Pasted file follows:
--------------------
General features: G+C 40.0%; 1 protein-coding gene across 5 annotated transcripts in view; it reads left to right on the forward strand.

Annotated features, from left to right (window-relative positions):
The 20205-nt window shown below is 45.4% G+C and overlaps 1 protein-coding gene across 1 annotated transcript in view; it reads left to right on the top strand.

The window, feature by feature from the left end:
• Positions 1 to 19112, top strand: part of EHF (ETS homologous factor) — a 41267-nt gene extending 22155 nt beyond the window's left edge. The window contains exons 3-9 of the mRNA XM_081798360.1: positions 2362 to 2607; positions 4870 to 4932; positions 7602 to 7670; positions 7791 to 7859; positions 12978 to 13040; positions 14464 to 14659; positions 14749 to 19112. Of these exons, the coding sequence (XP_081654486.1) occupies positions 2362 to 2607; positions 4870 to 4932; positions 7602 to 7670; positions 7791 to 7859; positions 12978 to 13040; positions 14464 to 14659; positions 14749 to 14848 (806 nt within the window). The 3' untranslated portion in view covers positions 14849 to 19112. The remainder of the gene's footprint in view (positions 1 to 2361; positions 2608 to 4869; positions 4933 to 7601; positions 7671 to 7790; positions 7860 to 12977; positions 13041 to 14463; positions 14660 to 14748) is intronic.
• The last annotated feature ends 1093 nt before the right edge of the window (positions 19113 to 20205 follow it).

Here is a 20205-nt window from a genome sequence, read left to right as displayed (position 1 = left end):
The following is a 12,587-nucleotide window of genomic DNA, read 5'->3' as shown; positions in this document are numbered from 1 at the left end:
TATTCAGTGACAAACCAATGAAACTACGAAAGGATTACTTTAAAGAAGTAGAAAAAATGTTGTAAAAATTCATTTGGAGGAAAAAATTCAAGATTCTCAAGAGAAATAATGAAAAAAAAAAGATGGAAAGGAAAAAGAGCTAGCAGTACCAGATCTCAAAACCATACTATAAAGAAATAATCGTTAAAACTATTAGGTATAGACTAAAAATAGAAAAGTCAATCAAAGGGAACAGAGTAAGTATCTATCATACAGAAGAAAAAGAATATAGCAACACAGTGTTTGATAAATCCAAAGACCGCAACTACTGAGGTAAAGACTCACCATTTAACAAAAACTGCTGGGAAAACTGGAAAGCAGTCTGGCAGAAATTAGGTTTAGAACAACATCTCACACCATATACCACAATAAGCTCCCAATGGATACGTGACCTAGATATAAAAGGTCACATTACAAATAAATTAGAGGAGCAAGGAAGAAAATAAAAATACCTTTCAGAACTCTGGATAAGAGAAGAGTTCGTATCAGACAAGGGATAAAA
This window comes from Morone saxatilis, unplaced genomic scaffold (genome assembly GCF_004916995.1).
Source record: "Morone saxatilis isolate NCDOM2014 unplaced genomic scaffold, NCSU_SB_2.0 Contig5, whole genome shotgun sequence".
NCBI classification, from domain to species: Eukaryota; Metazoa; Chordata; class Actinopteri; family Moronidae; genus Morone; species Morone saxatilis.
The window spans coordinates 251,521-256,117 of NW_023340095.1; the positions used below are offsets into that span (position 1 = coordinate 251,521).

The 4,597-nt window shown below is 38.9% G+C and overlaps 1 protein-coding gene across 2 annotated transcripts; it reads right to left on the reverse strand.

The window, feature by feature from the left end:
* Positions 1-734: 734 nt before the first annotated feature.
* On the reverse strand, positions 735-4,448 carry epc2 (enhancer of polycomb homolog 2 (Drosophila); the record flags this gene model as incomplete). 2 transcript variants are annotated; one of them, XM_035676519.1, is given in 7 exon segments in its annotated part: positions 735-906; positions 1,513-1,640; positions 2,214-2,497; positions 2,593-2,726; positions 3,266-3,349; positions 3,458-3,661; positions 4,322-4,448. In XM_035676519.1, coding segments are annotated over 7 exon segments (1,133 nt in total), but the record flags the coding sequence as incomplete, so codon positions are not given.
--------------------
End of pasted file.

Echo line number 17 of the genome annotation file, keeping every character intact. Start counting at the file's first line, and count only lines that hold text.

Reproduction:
* On the reverse strand, positions 735-4,448 carry epc2 (enhancer of polycomb homolog 2 (Drosophila); the record flags this gene model as incomplete). 2 transcript variants are annotated; one of them, XM_035676519.1, is given in 7 exon segments in its annotated part: positions 735-906; positions 1,513-1,640; positions 2,214-2,497; positions 2,593-2,726; positions 3,266-3,349; positions 3,458-3,661; positions 4,322-4,448. In XM_035676519.1, coding segments are annotated over 7 exon segments (1,133 nt in total), but the record flags the coding sequence as incomplete, so codon positions are not given.